2. The organosol of claim 1 wherein the nonpolar, aliphatic organic hydrocarbon solvent is hexane.

3. The organosol of claim 1 wherein the discrete, dense colloidal particles of amorphous silica have an average particle diameter of from 16 to 20 millimicrons and an average surface area of from 150 to 190 M. /g.

4. The organosol of claim 1 wherein the nonpolar, aliphatic organic hydrocarbon solvent is hexane, wherein the discrete, dense colloidal particles of amorphous silica have an average particle diameter of from 16 to 20 millimicrons and an average surface area of from 150 to 190 M. /g., and wherein the weight ratio of silica, expressed as SiO to quaternary ammonium salt or hydroxide is 6:1.

5. The organosol of claim 1 wherein the quaternary ammonium salt is tricaprylyl methyl ammonium chloride. 6. A method for making an organosol which comprises the steps of:

(1) dissolving a quaternary ammonium compound having the formula:

where R is a hydrocarbon group consisting of from 6-8 carbon atoms, R R and R are hydrocarbon groups containing from 1-8 carbon atoms each, and X is an anion selected from the group consisting of chloride, bromide, and hydroxide, at a temperature in the range of from 20 to 70 C. in a nonpolar aliphatic organic hydrocarbon solvent which contains from 5 to 10 carbon atoms,

(2) adding the above solvent containing salt to an aqueous silica sol which contains from 20 to 60% of discrete, dense colloidal particles of amorphous silica being completely transferred from the aqueous to the organic phase, and being uniformly dispersed therein,

(3) allowing this uniform dispersion to separate into an organic and an aqueous layer,

(4) separating the organic layer from the aqueous layer and then,

(5) recovering as a product the organic layer which is an organosol containing a nonpolar, aliphatic organic hydrocarbon solvent which contains from 5 to 10 carbon atoms having uniformly dispersed therein from 0.1% to 50% by weight of discrete, dense colloidal particles of amorphous silica having an average particle diameter of from 3 to millimicrons and an average surface area of from 20 m. /g. to 1000 m. /g., wherein said silica particles have absorbed upon their surfaces the quaternary ammonium salt or hydroxide.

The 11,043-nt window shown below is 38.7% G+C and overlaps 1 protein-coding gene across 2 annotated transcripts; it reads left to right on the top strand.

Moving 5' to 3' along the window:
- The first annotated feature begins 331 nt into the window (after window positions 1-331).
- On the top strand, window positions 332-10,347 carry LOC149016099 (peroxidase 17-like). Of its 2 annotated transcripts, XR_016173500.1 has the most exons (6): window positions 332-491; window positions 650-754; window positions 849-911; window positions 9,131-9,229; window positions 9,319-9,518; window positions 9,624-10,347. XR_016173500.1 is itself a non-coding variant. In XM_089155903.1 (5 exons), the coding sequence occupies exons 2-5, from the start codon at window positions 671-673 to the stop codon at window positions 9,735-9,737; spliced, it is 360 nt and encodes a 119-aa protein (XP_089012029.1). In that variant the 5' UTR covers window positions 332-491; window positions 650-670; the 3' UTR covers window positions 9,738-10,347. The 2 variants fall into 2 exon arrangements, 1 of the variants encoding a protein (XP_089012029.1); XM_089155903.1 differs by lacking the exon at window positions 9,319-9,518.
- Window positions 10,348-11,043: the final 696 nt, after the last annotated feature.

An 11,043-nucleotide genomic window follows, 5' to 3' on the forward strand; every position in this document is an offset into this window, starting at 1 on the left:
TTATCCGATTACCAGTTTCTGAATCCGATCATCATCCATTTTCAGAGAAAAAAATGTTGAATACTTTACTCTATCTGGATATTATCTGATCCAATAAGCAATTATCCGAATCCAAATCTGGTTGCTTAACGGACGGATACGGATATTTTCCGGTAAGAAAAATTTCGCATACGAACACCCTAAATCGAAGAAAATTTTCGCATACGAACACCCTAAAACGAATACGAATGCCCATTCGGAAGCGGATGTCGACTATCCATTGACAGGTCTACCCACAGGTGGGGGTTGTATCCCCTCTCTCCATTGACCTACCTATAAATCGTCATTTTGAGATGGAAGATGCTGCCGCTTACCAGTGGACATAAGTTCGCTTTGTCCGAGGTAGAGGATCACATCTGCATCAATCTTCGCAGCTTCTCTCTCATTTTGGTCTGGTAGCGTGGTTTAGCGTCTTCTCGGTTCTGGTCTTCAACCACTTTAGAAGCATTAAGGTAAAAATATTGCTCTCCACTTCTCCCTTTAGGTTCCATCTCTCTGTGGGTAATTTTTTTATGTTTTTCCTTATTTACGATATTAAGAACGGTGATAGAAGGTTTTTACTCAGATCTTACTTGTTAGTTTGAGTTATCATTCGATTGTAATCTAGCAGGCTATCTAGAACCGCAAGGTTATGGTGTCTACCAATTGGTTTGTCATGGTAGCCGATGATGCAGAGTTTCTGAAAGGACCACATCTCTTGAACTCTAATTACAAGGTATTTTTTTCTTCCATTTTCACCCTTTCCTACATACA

7. The method of claim 6 wherein the-nonpolar aliphatic organic hydrocarbon solvent is partially evaporated to increase the silica concentration in the organosol.

8. The method of claim 6 wherein the nonpolar, aliphatic organic hydrocarbon solvent is hexane and the quaternary ammonium salt is tricaprylyl methyl ammonium chloride.

9. The method of claim 6 where the discrete, dense colloidal particles of amorphous silica have an average particle diameter of from 16 to 20 millimicrons and an average surface area of from 150 to m. g.

10. The method of producing an oleophilic silica powder which comprises the steps of:

(1) dissolving a quaternary ammonium compound having the formula:

where R is a hydrocarbon group consisting of from 68 carbon atoms, R R and R are hydrocarbon groups containing from 18 carbon atoms each, and X is an anion selected from the group consisting of chloride, bromide, and hydroxide, at a temperature in the range of from 20 to 70 C. in a nonpolar aliphatic organic hydrocarbon solvent which contains from 5 to 10 carbon atoms,

(2) adding the above solvent containing salt to an aqueous silica sol which contains from 20 to 60% of discrete, dense colloidal particles of amorphous silica being completely transferred from the aqueous to the organic phase, and being uniformly dispersed therein,

(3) allowing this uniform dispersion to separate into an organic and an aqueous layer,

(4) separating the organic layer from the aqueous layer (6) evaporating the aliphatic organic solvent, and then and then, (7) recovering the resultant oleophilic silica powder. (5) recovering as a product the organic layer which is an organosol containing a nonpolar, aliphatic or- References Cited ganic hydrocarbon solvent which contains from 5 to 5 UNITED STATES PATENTS 10 carbon atoms having uniformly dispersed therein from 0.1% to 50% by weight of discrete, dense col- 2859234 11/1958 Clem 252 309 loidal particles of amorphous silica having an aver- 297625O 3/1961 Walford 252 313 S age particle diameter of from 3 to 150 millimicrons and an average surface area of from 20 mF/g. to 10 JOHN WELSH Primary Exammfir 1000 m. /g., wherein said silica particles have abs sorbed upon their surfaces the quaternary ammonium 106 308 117 100 salt or hydroxide,

Referenced by
Citing PatentFiling datePublication dateApplicantTitle
US3902915 *Jun 30, 1972Sep 2, 1975Ppg Industries IncDispersible silica pigment
US4563298 *Jun 30, 1983Jan 7, 1986Nalco Chemical CompanyMetal oxide/silica sols
US4613454 *Sep 27, 1984Sep 23, 1986Nalco Chemical CompanyMetal oxide/silica sols
US4711643 *Dec 14, 1981Dec 8, 1987Ashland Oil, Inc.Stabilized coal oil mixtures
US5190693 *Feb 21, 1991Mar 2, 1993Ausidet S.P.A.Stable aqueous suspensions of inorganic silica-based materials insoluble in water
US5885485 *Jun 9, 1997Mar 23, 1999Bayer AktiengesellschaftProcess for producing low-salt silica sol dispersions in low-boiling alcohols
US6372832 *Jul 14, 1998Apr 16, 2002Maruo Calcium Company LimitedGlycol dispersion of inorganic powder, process for producing the same, and polyester composition containing the dispersion
EP0352358A1 *Jul 29, 1988Jan 31, 1990AUSIDET S.p.A.Stable aqueous suspensions of inorganic silica-based materials insoluble in water
Classifications
U.S. Classification516/34, 106/482
International ClassificationC01B33/145, C08K3/36, C08K9/04
Cooperative ClassificationC01B33/145, C08K3/36, C08K9/04
European ClassificationC08K9/04, C08K3/36, C01B33/145